As we noted earlier this month, Massachusetts General Hospital recently entered into a $1 million Resolution Agreement and Corrective Action Plan with the Department of Health and Human Services’ Office of Civil Rights. This settlement stemmed from an incident on March 9, 2009, when a MGH employee was commuting on the subway, "removed documents containing PHI from her bag and placed [...]
While the effect of the federal legislation modifying the FTC Red Flags Rule has been known for a while, the court proceedings that challenged the rule have now caught up. The American Bar Association’s suit has been dismissed, and the American Medical Association announced it is voluntarily dismissing its case: "The lawsuit filed by the Litigation [...]
You Call That a Password? Passwords Used to Protect Personal Health Information in Clinical Trials Are Cracked More Than 90% of the Time
In a recent article in the Journal of Medical Internet Research, the strength of passwords in clinical trials was analyzed. In all cases that were examined, "the recovered passwords were poorly constructed, with names of local locations (e.g., “ottawa”), names of animals (e.g., “cobra”), car brands (e.g., “nissan”), and common number sequences (e.g., “123”)." This result [...]
Earlier today, the U.S. Department of Health and Human Services’ (HHS) Office for Civil Rights (OCR) issued a Notice of Final Determination finding that Cignet Health of Prince George’s County, Md., (Cignet) violated the Privacy Rule of the Health Insurance Portability and Accountability Act of 1996 (HIPAA). HHS imposed a civil money penalty (CMP) of [...]
500 Is a Magic Number: Health Information Breaches Impacting 499 or Fewer Patients Likely Go Uninvestigated By OCR
In the recently-released fiscal 2012 budget for HHS, a dirty little secret has been acknowledged: the Office of Civil Rights does not have the resources to review all reported breaches of health information. In fact, if you have a breach that impacts up to 499 people, you are unlikely to hear from OCR at all: Current [...]
In a complaint filed with the FTC on November 23, four advocacy groups asked for "Investigation, Public Disclosure, Injunction, and Other Relief" against several online health giants, including Google, Microsoft, QualityHealth, WebMD, Yahoo, AOL, HealthCentral, Healthline, and Everyday Health. The advocacy groups behind this complaint are the Center for Digital Democracy, U.S. PIRG, Consumer Watchdog and World [...]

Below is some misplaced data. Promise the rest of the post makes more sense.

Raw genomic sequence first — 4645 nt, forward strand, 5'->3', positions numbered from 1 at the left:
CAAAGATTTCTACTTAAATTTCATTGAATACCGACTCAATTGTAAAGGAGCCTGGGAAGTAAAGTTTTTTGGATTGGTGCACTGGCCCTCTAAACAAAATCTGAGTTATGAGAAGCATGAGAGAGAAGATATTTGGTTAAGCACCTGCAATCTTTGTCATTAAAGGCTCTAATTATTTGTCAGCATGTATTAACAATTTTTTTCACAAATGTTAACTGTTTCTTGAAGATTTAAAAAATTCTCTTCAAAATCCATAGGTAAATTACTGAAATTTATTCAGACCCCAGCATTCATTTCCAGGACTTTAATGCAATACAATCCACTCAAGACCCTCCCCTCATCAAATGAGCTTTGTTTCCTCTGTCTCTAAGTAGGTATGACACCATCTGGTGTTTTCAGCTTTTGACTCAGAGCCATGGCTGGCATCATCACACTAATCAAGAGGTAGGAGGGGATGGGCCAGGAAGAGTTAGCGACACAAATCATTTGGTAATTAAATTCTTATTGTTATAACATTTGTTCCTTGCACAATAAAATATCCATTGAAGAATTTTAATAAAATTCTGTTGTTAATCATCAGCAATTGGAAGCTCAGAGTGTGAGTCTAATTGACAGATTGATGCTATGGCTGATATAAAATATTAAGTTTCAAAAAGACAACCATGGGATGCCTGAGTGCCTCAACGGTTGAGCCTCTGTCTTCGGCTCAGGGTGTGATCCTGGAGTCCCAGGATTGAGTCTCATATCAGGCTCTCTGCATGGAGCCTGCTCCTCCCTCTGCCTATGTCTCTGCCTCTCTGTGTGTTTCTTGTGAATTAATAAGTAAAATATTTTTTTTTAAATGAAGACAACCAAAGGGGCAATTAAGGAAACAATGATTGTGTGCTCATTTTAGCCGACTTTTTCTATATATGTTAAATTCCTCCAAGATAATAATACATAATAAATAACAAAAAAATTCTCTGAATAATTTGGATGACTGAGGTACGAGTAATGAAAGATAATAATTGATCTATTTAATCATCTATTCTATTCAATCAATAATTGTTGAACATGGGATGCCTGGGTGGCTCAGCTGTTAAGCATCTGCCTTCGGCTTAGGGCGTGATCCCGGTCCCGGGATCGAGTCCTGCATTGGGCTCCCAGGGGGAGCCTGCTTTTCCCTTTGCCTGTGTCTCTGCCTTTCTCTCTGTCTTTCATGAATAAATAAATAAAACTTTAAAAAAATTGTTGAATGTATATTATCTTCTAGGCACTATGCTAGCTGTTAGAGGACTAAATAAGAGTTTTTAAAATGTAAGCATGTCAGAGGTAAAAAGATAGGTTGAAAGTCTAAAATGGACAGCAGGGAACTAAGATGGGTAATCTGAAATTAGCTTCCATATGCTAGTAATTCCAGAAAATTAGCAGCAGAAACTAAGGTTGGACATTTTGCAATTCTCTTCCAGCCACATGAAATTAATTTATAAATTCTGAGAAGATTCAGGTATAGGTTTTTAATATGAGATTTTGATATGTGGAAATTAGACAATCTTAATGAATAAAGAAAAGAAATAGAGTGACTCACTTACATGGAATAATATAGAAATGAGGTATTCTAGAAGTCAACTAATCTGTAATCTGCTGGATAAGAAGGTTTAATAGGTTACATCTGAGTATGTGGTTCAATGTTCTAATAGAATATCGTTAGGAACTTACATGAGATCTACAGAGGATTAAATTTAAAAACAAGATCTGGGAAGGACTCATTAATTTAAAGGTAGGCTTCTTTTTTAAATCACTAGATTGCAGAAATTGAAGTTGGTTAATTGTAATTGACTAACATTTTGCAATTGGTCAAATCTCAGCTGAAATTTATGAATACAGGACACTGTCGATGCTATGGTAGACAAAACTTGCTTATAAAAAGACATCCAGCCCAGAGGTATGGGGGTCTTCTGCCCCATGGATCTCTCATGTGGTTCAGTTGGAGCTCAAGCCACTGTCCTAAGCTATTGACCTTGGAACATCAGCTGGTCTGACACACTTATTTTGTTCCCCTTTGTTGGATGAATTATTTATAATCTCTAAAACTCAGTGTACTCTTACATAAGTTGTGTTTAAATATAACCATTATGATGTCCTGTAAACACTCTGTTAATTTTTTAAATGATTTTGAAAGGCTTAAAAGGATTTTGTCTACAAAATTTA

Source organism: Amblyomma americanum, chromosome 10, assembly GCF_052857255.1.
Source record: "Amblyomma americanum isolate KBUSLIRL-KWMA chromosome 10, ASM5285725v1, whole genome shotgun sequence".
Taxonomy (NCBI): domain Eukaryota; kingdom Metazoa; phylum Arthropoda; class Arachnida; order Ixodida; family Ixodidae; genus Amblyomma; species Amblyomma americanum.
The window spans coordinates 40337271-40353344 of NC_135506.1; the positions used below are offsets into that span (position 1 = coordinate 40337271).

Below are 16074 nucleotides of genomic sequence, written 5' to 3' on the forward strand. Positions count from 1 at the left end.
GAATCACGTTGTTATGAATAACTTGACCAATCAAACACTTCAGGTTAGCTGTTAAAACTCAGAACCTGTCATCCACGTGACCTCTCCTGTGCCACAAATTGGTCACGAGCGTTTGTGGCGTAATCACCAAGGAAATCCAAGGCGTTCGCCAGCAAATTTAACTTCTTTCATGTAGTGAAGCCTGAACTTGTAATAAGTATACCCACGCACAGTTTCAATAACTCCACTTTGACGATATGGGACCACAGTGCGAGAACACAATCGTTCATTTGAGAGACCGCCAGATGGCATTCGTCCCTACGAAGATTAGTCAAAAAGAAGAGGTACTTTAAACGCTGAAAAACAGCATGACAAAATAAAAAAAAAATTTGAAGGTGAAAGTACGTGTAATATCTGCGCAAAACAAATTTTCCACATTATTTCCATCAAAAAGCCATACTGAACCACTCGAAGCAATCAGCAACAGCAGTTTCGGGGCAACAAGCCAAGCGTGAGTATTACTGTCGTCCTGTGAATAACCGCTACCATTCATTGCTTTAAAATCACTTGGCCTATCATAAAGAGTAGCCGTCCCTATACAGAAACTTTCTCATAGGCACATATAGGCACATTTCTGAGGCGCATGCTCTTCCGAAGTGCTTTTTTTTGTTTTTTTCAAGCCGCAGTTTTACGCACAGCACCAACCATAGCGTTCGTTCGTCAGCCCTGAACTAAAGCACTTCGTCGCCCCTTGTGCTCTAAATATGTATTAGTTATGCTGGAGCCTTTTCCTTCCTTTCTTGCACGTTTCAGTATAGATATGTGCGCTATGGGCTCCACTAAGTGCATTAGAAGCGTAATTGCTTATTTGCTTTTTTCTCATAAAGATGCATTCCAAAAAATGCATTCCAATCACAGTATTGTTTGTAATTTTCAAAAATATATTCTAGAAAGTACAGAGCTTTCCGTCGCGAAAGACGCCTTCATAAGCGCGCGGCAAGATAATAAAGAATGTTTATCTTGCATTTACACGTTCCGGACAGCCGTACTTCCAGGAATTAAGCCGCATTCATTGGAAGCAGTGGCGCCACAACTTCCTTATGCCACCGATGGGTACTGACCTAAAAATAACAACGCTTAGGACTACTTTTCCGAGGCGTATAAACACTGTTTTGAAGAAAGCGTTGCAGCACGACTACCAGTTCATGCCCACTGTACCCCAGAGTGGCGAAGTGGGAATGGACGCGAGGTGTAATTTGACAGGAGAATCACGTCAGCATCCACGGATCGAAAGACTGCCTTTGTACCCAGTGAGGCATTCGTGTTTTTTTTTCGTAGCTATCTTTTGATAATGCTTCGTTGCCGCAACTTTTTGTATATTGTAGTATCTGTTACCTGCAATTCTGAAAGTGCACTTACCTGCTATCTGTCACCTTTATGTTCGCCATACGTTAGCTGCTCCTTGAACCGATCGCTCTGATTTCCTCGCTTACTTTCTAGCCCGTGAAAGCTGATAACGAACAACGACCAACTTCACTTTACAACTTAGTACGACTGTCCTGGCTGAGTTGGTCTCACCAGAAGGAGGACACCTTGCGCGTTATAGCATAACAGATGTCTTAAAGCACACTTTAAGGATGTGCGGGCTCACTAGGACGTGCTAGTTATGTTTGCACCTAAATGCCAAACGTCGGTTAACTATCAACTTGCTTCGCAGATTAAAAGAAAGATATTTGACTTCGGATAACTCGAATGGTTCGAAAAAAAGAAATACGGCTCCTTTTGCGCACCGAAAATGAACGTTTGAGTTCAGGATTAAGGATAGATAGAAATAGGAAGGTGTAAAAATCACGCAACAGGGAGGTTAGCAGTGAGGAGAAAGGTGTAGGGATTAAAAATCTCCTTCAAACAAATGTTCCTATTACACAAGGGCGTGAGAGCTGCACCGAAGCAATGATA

The American Medical Association recently published a policy on "Professionalism in the Use of Social Media," in an apparent attempt to address growing concerns about patient confidentiality and privacy in various internet settings. While the policy mostly consists of "considerations" that physicians should "weigh" when maintaining an online presence (none of which are new or earth-shattering), [...]
On July 8, 2010, the Department of Health and Human Services (“HHS”) issued a notice of proposed rulemaking (“NPRM” or “proposed rule”)1 modifying the Health Insurance Portability and Accountability Act of 1996 (“HIPAA”) Privacy, Security, and Enforcement Rules2 pursuant to the Health Information Technology for Economic and Clinical Health Act (“HITECH”), which was enacted February 17, 2009 as part of the American Recovery and Reinvestment Act of 2009, Pub. L. 111-5.
I shared some of my initial thoughts about the new HITECH/HIPAA regulations with Melissa Klein Aguilar for her blog, "The Filing Cabinet," in today’s on-line edition of Compliance Week.
HHS Issues a Notice of Proposed Rulemaking to Modify the HIPAA Privacy, Security, and Enforcement Rules
Earlier today, the Department of Health and Human Services announced proposed modifications to the HIPAA Privacy Rules, calling them the most significant changes in HIPAA since 2003, when the HIPAA Security Rules were adopted. The propose changes include: provisions extending the applicability of certain of the Privacy and Security Rules’ requirements to the business associates of covered entities; [...]